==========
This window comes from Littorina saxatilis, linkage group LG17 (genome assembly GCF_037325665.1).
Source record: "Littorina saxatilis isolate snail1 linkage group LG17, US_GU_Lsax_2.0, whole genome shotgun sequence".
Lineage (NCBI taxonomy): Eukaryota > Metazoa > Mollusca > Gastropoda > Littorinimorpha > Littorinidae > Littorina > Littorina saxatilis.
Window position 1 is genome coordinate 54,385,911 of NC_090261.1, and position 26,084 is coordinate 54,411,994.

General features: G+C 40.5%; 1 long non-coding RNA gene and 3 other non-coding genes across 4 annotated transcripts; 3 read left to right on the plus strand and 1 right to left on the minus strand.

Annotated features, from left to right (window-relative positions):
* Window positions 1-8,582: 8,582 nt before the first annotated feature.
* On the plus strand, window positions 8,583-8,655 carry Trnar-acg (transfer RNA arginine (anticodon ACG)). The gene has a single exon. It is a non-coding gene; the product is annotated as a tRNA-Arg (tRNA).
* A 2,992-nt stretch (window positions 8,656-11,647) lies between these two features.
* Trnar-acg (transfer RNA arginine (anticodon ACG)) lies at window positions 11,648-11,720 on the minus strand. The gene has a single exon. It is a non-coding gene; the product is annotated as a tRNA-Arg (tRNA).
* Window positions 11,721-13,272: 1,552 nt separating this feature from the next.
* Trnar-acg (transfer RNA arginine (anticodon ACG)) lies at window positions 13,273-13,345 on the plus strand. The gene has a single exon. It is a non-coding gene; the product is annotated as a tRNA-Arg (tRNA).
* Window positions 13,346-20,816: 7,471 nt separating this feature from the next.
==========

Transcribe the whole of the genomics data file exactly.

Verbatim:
This window comes from Littorina saxatilis, linkage group LG17 (genome assembly GCF_037325665.1).
Source record: "Littorina saxatilis isolate snail1 linkage group LG17, US_GU_Lsax_2.0, whole genome shotgun sequence".
Lineage (NCBI taxonomy): Eukaryota > Metazoa > Mollusca > Gastropoda > Littorinimorpha > Littorinidae > Littorina > Littorina saxatilis.
Window position 1 is genome coordinate 54,385,911 of NC_090261.1, and position 26,084 is coordinate 54,411,994.

General features: G+C 40.5%; 1 long non-coding RNA gene and 3 other non-coding genes across 4 annotated transcripts; 3 read left to right on the plus strand and 1 right to left on the minus strand.

Annotated features, from left to right (window-relative positions):
* Window positions 1-8,582: 8,582 nt before the first annotated feature.
* On the plus strand, window positions 8,583-8,655 carry Trnar-acg (transfer RNA arginine (anticodon ACG)). The gene has a single exon. It is a non-coding gene; the product is annotated as a tRNA-Arg (tRNA).
* A 2,992-nt stretch (window positions 8,656-11,647) lies between these two features.
* Trnar-acg (transfer RNA arginine (anticodon ACG)) lies at window positions 11,648-11,720 on the minus strand. The gene has a single exon. It is a non-coding gene; the product is annotated as a tRNA-Arg (tRNA).
* Window positions 11,721-13,272: 1,552 nt separating this feature from the next.
* Trnar-acg (transfer RNA arginine (anticodon ACG)) lies at window positions 13,273-13,345 on the plus strand. The gene has a single exon. It is a non-coding gene; the product is annotated as a tRNA-Arg (tRNA).
* Window positions 13,346-20,816: 7,471 nt separating this feature from the next.